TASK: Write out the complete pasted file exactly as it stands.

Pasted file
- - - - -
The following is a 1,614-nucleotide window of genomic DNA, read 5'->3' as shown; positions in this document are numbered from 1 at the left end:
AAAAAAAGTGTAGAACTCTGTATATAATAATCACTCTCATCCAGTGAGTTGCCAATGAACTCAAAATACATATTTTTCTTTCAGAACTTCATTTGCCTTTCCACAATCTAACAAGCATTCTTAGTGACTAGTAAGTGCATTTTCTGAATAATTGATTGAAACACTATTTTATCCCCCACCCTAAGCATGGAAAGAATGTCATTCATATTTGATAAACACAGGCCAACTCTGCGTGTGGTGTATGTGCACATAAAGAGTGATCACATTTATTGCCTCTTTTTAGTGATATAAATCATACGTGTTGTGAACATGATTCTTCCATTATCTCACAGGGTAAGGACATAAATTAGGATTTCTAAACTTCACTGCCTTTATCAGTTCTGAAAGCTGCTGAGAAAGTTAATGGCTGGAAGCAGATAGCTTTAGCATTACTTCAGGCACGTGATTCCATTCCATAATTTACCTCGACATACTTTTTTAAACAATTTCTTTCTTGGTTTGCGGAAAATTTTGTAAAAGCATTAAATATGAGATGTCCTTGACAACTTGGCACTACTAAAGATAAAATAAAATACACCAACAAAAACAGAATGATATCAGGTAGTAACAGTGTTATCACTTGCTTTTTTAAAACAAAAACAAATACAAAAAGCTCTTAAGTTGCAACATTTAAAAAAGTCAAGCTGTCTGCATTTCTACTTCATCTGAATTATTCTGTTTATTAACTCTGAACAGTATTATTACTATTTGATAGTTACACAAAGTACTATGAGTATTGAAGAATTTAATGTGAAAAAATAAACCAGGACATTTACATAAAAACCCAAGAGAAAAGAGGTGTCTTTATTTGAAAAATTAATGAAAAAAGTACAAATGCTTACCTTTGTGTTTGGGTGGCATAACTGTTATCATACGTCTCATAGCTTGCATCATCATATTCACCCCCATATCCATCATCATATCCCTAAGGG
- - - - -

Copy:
The following is a 1,614-nucleotide window of genomic DNA, read 5'->3' as shown; positions in this document are numbered from 1 at the left end:
AAAAAAAGTGTAGAACTCTGTATATAATAATCACTCTCATCCAGTGAGTTGCCAATGAACTCAAAATACATATTTTTCTTTCAGAACTTCATTTGCCTTTCCACAATCTAACAAGCATTCTTAGTGACTAGTAAGTGCATTTTCTGAATAATTGATTGAAACACTATTTTATCCCCCACCCTAAGCATGGAAAGAATGTCATTCATATTTGATAAACACAGGCCAACTCTGCGTGTGGTGTATGTGCACATAAAGAGTGATCACATTTATTGCCTCTTTTTAGTGATATAAATCATACGTGTTGTGAACATGATTCTTCCATTATCTCACAGGGTAAGGACATAAATTAGGATTTCTAAACTTCACTGCCTTTATCAGTTCTGAAAGCTGCTGAGAAAGTTAATGGCTGGAAGCAGATAGCTTTAGCATTACTTCAGGCACGTGATTCCATTCCATAATTTACCTCGACATACTTTTTTAAACAATTTCTTTCTTGGTTTGCGGAAAATTTTGTAAAAGCATTAAATATGAGATGTCCTTGACAACTTGGCACTACTAAAGATAAAATAAAATACACCAACAAAAACAGAATGATATCAGGTAGTAACAGTGTTATCACTTGCTTTTTTAAAACAAAAACAAATACAAAAAGCTCTTAAGTTGCAACATTTAAAAAAGTCAAGCTGTCTGCATTTCTACTTCATCTGAATTATTCTGTTTATTAACTCTGAACAGTATTATTACTATTTGATAGTTACACAAAGTACTATGAGTATTGAAGAATTTAATGTGAAAAAATAAACCAGGACATTTACATAAAAACCCAAGAGAAAAGAGGTGTCTTTATTTGAAAAATTAATGAAAAAAGTACAAATGCTTACCTTTGTGTTTGGGTGGCATAACTGTTATCATACGTCTCATAGCTTGCATCATCATATTCACCCCCATATCCATCATCATATCCCTAAGGG